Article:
Other times, in the frenzy of battle, dueling companies reveal information about each other and themselves that they’d rather consumers not know, such as Papa John's and Pizza Hut's counter-charges that their competitors were using watered-down sauce and old dough. “Companies often wind up doing substantial damage to each other and their entire product category,” Beard notes.

Another risk is that one-sided critiques will turn consumers off. “In our culture, we have a preference for fair play,” Beard says. “People will respond negatively to what they perceive as an unfair and excessively mean-spirited attack.”

First Steps

To advertise comparisons effectively, business owners should carefully evaluate what they’re trying to do and say. “You’d better have a very compelling objective you want to accomplish," Beard says, "that overrides the fact that you're letting people know you have a competitor and what their name is.”

Often, comparative ads are designed with David versus Goliath scenarios, such as the new steakhouse entering another steak restaurant’s turf. Because you're attempting to take market share from an established company, this limits the potential damage that comes with giving free exposure to a rival. For instance, there's little chance anyone viewing the Taco Bell ads won't already know that McDonald’s sells Egg McMuffins for breakfast.

However, Beard cautions, Goliaths should never attack Davids. “Not only are you establishing them as a legitimate competitor," he says, "but you're creating brand awareness for somebody who’s already your market inferior.”

Comparative advertisers also need to be very sure about the validity of the claims they make or risk a lawsuit. In addition to the cost of defending a claim, it's possible to lose in court and be held financially liable. This happened in 1981, when U-Haul sued Jartran over comparison ads Jatran was airing and won a $40 million judgment.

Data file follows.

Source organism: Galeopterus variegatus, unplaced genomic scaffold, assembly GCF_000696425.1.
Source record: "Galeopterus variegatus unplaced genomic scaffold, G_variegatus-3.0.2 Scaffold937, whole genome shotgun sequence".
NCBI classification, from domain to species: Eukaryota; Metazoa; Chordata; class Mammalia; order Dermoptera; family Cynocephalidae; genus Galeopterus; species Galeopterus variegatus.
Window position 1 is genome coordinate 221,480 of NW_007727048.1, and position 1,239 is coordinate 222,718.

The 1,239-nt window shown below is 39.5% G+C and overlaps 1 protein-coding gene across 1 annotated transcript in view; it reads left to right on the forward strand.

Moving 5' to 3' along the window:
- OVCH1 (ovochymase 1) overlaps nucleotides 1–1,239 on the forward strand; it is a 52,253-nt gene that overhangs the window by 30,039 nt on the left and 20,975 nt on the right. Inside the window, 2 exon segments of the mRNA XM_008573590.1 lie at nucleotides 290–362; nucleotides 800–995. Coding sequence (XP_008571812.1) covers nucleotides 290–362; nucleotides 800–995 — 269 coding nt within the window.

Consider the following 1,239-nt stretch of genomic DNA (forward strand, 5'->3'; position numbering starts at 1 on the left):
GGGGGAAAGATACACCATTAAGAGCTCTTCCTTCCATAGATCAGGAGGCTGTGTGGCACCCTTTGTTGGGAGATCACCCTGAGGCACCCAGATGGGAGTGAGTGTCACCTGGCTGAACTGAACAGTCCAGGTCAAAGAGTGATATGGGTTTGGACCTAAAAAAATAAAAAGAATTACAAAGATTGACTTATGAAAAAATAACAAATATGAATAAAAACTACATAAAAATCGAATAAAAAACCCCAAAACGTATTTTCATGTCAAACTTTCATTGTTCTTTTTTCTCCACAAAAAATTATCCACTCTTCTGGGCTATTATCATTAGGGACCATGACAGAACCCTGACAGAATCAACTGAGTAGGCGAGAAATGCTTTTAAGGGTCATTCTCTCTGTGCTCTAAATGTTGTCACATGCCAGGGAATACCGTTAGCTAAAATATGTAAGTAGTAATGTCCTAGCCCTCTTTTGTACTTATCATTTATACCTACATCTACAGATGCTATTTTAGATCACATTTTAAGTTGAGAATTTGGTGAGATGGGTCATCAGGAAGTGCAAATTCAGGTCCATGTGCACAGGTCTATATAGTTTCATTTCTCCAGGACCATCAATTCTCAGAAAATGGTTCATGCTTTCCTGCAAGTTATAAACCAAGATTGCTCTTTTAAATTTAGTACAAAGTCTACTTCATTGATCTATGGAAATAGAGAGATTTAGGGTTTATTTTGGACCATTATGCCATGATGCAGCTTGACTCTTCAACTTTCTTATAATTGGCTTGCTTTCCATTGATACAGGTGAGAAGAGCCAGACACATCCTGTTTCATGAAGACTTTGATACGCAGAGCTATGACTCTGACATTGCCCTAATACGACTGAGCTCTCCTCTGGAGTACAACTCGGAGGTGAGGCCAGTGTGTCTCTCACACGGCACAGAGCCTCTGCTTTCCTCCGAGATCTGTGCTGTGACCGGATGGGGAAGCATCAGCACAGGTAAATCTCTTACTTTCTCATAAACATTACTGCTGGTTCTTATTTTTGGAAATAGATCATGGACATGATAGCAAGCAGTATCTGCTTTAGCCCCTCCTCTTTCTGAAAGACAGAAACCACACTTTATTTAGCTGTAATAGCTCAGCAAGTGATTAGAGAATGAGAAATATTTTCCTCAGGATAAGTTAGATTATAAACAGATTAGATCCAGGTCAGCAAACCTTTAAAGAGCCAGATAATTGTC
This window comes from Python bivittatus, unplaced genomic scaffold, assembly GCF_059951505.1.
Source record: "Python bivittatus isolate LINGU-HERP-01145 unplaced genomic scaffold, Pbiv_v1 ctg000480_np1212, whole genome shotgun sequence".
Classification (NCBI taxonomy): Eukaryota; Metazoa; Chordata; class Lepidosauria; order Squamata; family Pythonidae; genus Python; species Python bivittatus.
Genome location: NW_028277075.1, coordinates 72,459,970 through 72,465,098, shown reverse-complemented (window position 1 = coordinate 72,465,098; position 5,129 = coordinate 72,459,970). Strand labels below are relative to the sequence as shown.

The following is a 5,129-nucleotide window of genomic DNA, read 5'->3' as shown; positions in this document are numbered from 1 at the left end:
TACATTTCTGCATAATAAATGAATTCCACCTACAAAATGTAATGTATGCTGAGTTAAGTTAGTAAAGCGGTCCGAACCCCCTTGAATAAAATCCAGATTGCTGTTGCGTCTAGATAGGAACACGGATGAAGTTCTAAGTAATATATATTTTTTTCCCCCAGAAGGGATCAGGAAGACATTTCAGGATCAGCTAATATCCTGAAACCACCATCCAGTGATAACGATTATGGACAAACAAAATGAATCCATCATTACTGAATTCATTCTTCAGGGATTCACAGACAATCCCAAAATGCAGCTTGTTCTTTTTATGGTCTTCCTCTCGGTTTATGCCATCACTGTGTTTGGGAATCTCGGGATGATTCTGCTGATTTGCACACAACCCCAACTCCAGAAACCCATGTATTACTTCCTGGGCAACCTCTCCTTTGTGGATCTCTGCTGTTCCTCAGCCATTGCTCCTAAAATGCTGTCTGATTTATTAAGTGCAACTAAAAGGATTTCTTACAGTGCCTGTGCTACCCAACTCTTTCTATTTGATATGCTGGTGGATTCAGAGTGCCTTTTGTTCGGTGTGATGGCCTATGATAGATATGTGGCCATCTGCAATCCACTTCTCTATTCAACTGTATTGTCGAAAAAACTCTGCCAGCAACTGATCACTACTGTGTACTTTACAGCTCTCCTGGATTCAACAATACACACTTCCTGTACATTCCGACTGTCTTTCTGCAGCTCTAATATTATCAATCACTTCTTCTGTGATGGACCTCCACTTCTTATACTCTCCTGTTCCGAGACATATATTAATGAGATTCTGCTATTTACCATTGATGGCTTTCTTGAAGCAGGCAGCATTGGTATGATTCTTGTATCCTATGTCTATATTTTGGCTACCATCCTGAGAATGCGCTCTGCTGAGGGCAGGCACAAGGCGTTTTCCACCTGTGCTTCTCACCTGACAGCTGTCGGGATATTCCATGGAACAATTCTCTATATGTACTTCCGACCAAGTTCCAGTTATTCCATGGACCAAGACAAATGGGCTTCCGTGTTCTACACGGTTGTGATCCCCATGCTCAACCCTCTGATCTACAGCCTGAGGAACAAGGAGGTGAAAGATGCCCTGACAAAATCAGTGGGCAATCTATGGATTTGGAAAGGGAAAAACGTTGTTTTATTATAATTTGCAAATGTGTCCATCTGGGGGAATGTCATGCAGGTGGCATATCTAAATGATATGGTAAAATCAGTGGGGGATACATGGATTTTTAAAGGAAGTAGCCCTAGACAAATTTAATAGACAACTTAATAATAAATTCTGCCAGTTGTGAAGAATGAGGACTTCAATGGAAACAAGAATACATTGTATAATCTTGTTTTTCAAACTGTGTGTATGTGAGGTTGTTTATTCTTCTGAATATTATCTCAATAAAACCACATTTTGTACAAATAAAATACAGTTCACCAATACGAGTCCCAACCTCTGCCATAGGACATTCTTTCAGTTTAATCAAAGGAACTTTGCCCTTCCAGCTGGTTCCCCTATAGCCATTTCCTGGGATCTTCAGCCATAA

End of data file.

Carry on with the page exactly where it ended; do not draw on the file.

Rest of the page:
One ways to avoid legal ramifications is to make your claims so fuzzy that no legal verdict is likely because it's not clear how to measure the claim. This is what EGC Group did with its Rothman steakhouse ad campaign that claimed Rothman’s crabmeat was “crabbier” than that of its rivals. “We worked very closely with counsel to be sure we weren’t making a wild claim that we couldn’t substantiate,” Larrauri says.

Perhaps because of the potential peril, Beard says research shows that local advertisers employ fewer comparative ads than national advertisers. But, he notes, small businesses should probably use comparative ads more often, in part, because they're small and therefore have less to lose by naming an already well-known competitor.

Larrauri said the Rothman’s steakhouse campaign provoked no advertising or legal response from its target, and the new steakhouse opened to a great start and is still going strong six years later. Early indications show that Taco Bell’s comparison is also working, she notes, according to EGC’s measurement of social media reaction to the campaign.

“The amount of tweets that Taco Bell received as a result of this [ad campaign] is tremendous,” says Larrauri, whose firm often monitors companies' ad campaigns. “At a time when people were all talking about [Malaysia Airlines] Flight 370, this was a dominating conversation, not just in the marketing world, but everywhere. So they got the attention they wanted.”

A Look Ahead

Despite its success, comparative advertising has increased only slightly in the past three or four decades, Beard says, and he doesn’t see any big changes coming soon. Larrauri disagrees, noting that the way social media leads to active conversation and comparisons of product offerings and companies could mean comparisons will become more common in advertising, as well as in social media campaigns.

“More brands are going to be doing comparative advertising,” she believes. “And if I were McDonald’s, I’d be retweeting every tweet from a customer who’s tried Taco Bell’s breakfast and hasn’t been happy.”